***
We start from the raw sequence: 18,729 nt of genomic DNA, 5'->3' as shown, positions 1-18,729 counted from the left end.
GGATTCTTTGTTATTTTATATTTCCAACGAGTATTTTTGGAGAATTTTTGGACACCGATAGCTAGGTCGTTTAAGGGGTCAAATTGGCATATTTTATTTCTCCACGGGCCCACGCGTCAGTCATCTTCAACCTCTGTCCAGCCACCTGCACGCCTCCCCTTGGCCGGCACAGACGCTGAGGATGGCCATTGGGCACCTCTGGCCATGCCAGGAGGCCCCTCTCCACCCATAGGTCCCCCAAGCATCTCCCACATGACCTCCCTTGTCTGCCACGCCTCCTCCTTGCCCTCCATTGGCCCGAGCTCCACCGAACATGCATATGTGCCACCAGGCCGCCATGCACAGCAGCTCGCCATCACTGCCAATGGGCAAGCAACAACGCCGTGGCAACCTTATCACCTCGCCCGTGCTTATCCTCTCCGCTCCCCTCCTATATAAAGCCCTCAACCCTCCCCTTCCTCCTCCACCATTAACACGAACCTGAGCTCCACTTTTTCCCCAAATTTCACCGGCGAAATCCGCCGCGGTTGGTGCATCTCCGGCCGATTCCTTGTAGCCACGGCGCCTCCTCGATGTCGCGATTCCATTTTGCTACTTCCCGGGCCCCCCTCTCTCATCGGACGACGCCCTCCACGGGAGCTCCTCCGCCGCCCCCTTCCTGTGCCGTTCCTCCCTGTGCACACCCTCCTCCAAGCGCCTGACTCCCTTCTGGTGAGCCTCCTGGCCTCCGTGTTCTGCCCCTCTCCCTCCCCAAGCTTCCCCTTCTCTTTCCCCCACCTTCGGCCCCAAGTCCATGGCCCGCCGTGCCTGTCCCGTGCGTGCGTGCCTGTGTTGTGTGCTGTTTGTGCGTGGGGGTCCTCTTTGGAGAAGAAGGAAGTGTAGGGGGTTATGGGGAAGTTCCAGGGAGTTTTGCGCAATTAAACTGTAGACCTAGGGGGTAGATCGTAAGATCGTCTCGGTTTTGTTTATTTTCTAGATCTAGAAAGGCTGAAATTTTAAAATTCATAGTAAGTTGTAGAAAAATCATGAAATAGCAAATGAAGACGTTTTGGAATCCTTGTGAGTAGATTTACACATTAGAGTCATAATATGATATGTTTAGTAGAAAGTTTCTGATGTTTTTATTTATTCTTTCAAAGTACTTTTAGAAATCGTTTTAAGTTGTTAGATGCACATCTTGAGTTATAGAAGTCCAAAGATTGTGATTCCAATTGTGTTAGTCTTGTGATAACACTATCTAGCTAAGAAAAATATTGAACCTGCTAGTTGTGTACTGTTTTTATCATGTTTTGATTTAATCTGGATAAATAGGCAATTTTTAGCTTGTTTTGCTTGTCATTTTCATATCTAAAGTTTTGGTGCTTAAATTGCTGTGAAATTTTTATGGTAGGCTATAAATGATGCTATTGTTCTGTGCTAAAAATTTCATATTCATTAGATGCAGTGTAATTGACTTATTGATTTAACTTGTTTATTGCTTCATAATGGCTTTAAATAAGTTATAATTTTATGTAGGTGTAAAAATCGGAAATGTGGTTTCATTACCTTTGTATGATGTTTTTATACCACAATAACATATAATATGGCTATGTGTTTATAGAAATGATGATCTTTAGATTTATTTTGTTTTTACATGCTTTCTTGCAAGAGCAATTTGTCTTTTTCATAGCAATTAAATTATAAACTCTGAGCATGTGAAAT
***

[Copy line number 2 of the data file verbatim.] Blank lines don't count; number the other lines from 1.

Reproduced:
GGATTCTTTGTTATTTTATATTTCCAACGAGTATTTTTGGAGAATTTTTGGACACCGATAGCTAGGTCGTTTAAGGGGTCAAATTGGCATATTTTATTTCTCCACGGGCCCACGCGTCAGTCATCTTCAACCTCTGTCCAGCCACCTGCACGCCTCCCCTTGGCCGGCACAGACGCTGAGGATGGCCATTGGGCACCTCTGGCCATGCCAGGAGGCCCCTCTCCACCCATAGGTCCCCCAAGCATCTCCCACATGACCTCCCTTGTCTGCCACGCCTCCTCCTTGCCCTCCATTGGCCCGAGCTCCACCGAACATGCATATGTGCCACCAGGCCGCCATGCACAGCAGCTCGCCATCACTGCCAATGGGCAAGCAACAACGCCGTGGCAACCTTATCACCTCGCCCGTGCTTATCCTCTCCGCTCCCCTCCTATATAAAGCCCTCAACCCTCCCCTTCCTCCTCCACCATTAACACGAACCTGAGCTCCACTTTTTCCCCAAATTTCACCGGCGAAATCCGCCGCGGTTGGTGCATCTCCGGCCGATTCCTTGTAGCCACGGCGCCTCCTCGATGTCGCGATTCCATTTTGCTACTTCCCGGGCCCCCCTCTCTCATCGGACGACGCCCTCCACGGGAGCTCCTCCGCCGCCCCCTTCCTGTGCCGTTCCTCCCTGTGCACACCCTCCTCCAAGCGCCTGACTCCCTTCTGGTGAGCCTCCTGGCCTCCGTGTTCTGCCCCTCTCCCTCCCCAAGCTTCCCCTTCTCTTTCCCCCACCTTCGGCCCCAAGTCCATGGCCCGCCGTGCCTGTCCCGTGCGTGCGTGCCTGTGTTGTGTGCTGTTTGTGCGTGGGGGTCCTCTTTGGAGAAGAAGGAAGTGTAGGGGGTTATGGGGAAGTTCCAGGGAGTTTTGCGCAATTAAACTGTAGACCTAGGGGGTAGATCGTAAGATCGTCTCGGTTTTGTTTATTTTCTAGATCTAGAAAGGCTGAAATTTTAAAATTCATAGTAAGTTGTAGAAAAATCATGAAATAGCAAATGAAGACGTTTTGGAATCCTTGTGAGTAGATTTACACATTAGAGTCATAATATGATATGTTTAGTAGAAAGTTTCTGATGTTTTTATTTATTCTTTCAAAGTACTTTTAGAAATCGTTTTAAGTTGTTAGATGCACATCTTGAGTTATAGAAGTCCAAAGATTGTGATTCCAATTGTGTTAGTCTTGTGATAACACTATCTAGCTAAGAAAAATATTGAACCTGCTAGTTGTGTACTGTTTTTATCATGTTTTGATTTAATCTGGATAAATAGGCAATTTTTAGCTTGTTTTGCTTGTCATTTTCATATCTAAAGTTTTGGTGCTTAAATTGCTGTGAAATTTTTATGGTAGGCTATAAATGATGCTATTGTTCTGTGCTAAAAATTTCATATTCATTAGATGCAGTGTAATTGACTTATTGATTTAACTTGTTTATTGCTTCATAATGGCTTTAAATAAGTTATAATTTTATGTAGGTGTAAAAATCGGAAATGTGGTTTCATTACCTTTGTATGATGTTTTTATACCACAATAACATATAATATGGCTATGTGTTTATAGAAATGATGATCTTTAGATTTATTTTGTTTTTACATGCTTTCTTGCAAGAGCAATTTGTCTTTTTCATAGCAATTAAATTATAAACTCTGAGCATGTGAAAT